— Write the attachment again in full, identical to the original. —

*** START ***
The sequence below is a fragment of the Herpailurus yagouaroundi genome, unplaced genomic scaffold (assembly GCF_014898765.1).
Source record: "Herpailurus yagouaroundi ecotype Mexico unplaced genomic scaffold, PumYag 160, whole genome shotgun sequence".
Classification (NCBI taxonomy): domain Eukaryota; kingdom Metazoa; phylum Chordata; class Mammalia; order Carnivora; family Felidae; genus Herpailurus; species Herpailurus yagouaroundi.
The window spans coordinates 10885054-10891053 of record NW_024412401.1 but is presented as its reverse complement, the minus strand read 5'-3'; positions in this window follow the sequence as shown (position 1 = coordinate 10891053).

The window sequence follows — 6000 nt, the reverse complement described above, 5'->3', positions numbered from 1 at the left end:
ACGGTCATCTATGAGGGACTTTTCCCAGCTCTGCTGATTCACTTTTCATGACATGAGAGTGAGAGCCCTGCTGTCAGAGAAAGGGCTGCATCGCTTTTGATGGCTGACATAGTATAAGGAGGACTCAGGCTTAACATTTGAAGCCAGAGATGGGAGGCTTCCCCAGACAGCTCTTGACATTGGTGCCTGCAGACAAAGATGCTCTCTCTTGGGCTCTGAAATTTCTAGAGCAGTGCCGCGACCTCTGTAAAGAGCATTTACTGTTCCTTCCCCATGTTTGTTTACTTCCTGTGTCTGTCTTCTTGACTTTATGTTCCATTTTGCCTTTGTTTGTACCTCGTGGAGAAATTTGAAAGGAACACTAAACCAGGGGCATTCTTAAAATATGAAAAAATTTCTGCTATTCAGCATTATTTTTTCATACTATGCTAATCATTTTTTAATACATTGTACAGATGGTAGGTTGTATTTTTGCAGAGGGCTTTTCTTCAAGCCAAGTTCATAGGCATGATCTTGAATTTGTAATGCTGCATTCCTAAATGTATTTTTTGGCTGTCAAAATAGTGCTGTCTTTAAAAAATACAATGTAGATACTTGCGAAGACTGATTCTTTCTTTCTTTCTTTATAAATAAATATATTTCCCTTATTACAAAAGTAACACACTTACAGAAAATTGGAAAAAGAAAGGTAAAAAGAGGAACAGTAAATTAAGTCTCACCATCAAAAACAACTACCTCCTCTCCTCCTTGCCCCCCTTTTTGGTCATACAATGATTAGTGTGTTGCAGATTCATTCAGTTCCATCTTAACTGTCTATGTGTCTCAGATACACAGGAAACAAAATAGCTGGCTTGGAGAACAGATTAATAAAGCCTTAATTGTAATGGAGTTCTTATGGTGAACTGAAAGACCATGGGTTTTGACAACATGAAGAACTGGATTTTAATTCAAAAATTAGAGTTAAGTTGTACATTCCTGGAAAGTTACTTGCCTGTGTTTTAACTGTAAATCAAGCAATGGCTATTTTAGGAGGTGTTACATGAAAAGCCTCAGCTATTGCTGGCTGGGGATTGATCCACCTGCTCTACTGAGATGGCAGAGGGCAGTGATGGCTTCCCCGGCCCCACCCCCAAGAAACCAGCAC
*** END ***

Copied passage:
The sequence below is a fragment of the Herpailurus yagouaroundi genome, unplaced genomic scaffold (assembly GCF_014898765.1).
Source record: "Herpailurus yagouaroundi ecotype Mexico unplaced genomic scaffold, PumYag 160, whole genome shotgun sequence".
Classification (NCBI taxonomy): domain Eukaryota; kingdom Metazoa; phylum Chordata; class Mammalia; order Carnivora; family Felidae; genus Herpailurus; species Herpailurus yagouaroundi.
The window spans coordinates 10885054-10891053 of record NW_024412401.1 but is presented as its reverse complement, the minus strand read 5'-3'; positions in this window follow the sequence as shown (position 1 = coordinate 10891053).

The window sequence follows — 6000 nt, the reverse complement described above, 5'->3', positions numbered from 1 at the left end:
ACGGTCATCTATGAGGGACTTTTCCCAGCTCTGCTGATTCACTTTTCATGACATGAGAGTGAGAGCCCTGCTGTCAGAGAAAGGGCTGCATCGCTTTTGATGGCTGACATAGTATAAGGAGGACTCAGGCTTAACATTTGAAGCCAGAGATGGGAGGCTTCCCCAGACAGCTCTTGACATTGGTGCCTGCAGACAAAGATGCTCTCTCTTGGGCTCTGAAATTTCTAGAGCAGTGCCGCGACCTCTGTAAAGAGCATTTACTGTTCCTTCCCCATGTTTGTTTACTTCCTGTGTCTGTCTTCTTGACTTTATGTTCCATTTTGCCTTTGTTTGTACCTCGTGGAGAAATTTGAAAGGAACACTAAACCAGGGGCATTCTTAAAATATGAAAAAATTTCTGCTATTCAGCATTATTTTTTCATACTATGCTAATCATTTTTTAATACATTGTACAGATGGTAGGTTGTATTTTTGCAGAGGGCTTTTCTTCAAGCCAAGTTCATAGGCATGATCTTGAATTTGTAATGCTGCATTCCTAAATGTATTTTTTGGCTGTCAAAATAGTGCTGTCTTTAAAAAATACAATGTAGATACTTGCGAAGACTGATTCTTTCTTTCTTTCTTTATAAATAAATATATTTCCCTTATTACAAAAGTAACACACTTACAGAAAATTGGAAAAAGAAAGGTAAAAAGAGGAACAGTAAATTAAGTCTCACCATCAAAAACAACTACCTCCTCTCCTCCTTGCCCCCCTTTTTGGTCATACAATGATTAGTGTGTTGCAGATTCATTCAGTTCCATCTTAACTGTCTATGTGTCTCAGATACACAGGAAACAAAATAGCTGGCTTGGAGAACAGATTAATAAAGCCTTAATTGTAATGGAGTTCTTATGGTGAACTGAAAGACCATGGGTTTTGACAACATGAAGAACTGGATTTTAATTCAAAAATTAGAGTTAAGTTGTACATTCCTGGAAAGTTACTTGCCTGTGTTTTAACTGTAAATCAAGCAATGGCTATTTTAGGAGGTGTTACATGAAAAGCCTCAGCTATTGCTGGCTGGGGATTGATCCACCTGCTCTACTGAGATGGCAGAGGGCAGTGATGGCTTCCCCGGCCCCACCCCCAAGAAACCAGCAC